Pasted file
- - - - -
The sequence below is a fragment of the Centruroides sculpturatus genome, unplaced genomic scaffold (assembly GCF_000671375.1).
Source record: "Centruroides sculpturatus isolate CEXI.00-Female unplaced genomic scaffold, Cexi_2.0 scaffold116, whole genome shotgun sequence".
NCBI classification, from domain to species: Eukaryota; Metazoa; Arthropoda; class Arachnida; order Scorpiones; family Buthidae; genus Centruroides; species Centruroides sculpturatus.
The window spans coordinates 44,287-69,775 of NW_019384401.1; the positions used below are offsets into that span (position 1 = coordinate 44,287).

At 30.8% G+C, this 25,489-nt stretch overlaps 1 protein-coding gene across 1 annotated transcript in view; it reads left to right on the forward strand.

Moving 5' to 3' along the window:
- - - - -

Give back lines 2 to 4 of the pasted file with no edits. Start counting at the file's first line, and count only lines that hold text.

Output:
Source record: "Centruroides sculpturatus isolate CEXI.00-Female unplaced genomic scaffold, Cexi_2.0 scaffold116, whole genome shotgun sequence".
NCBI classification, from domain to species: Eukaryota; Metazoa; Arthropoda; class Arachnida; order Scorpiones; family Buthidae; genus Centruroides; species Centruroides sculpturatus.
The window spans coordinates 44,287-69,775 of NW_019384401.1; the positions used below are offsets into that span (position 1 = coordinate 44,287).